Flint Lockwood has come to town and his future forecast is “Cloudy with a chance of meatballs”.

His team is from Finland and they have made nutritious protein from thin air. The protein is in the form of a powder, but it can be modified into other textures.

Researchers working on a joint study at the Lappeenranta University of Technology (LUT) and VTT Technical Research Centre of Finland have created a batch of single-cell protein by using electricity and carbon dioxide.

“In practice, all the raw materials are available from the air,” explains Juha-Pekka Pitkänen, Principal Scientist at VTT. The protein can be produced anywhere renewable energy, such as solar energy, is available.

The protein production uses renewable energy plus electricity, water, carbon dioxide, and microbes. The raw materials are exposed to electrolysis in a bioreactor, which produces a powder that consists of more than 50 percent protein and 25 percent carbohydrates.

Enormous benefits marred by current drawback, for now

The researchers estimate that creating food from electricity can be nearly 10 times as energy-efficient as common photosynthesis. But currently the process is hopelessly inefficient: it takes around two weeks to produce one gram of protein, using laboratory equipment that is about the size of a coffee cup. To become a viable solution for food production on a large scale, the process will have to be become more efficient. Scientists estimate this will take around ten years.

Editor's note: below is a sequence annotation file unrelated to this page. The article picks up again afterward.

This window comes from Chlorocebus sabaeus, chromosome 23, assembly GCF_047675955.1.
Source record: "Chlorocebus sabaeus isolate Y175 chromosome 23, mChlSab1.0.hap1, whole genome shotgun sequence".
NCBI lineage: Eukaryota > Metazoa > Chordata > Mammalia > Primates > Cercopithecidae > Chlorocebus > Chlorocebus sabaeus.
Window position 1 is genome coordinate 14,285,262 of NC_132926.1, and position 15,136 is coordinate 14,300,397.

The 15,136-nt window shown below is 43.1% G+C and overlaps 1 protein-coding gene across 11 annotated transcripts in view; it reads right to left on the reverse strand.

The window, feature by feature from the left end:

Enough food for everyone, everywhere

The technology is in its infancy, but if it can be scaled up it could mean the end of world hunger.

“In the future, the technology can be transported to, for instance, deserts and other areas facing famine,” said Juha-Pekka Pitkänen.

The scientist foresees that people could have a home reactor  — a type of domestic appliance — to produce their own protein as needed.

The process works independently of environmental factors, meaning that food will always be available.

“Compared to traditional agriculture, the production method currently under development does not require a location with the conditions for agriculture, such as the right temperature, humidity or a certain soil type”, Jero Ahola, a professor at LUT, said in the press release.

Double benefit for the environment

Currently the team is working on producing animal feed. This is done in a shipping container facility built on a farm using a completely automatized process. The method requires no pest-control substances. Only the required amount of fertilizer-like nutrients is used in a closed process. In this way negative environmental impacts, like pollution of water systems with runoff waste or the formation of powerful greenhouse gases, are completely avoided, according to Professor Jero Ahola.

That’s not all:

The protein created with electricity can be used to replace fodder. This means large swaths of land can be used for other purposes, like commercial forestry or simply to let nature reclaim the environment and establish natural forests once again.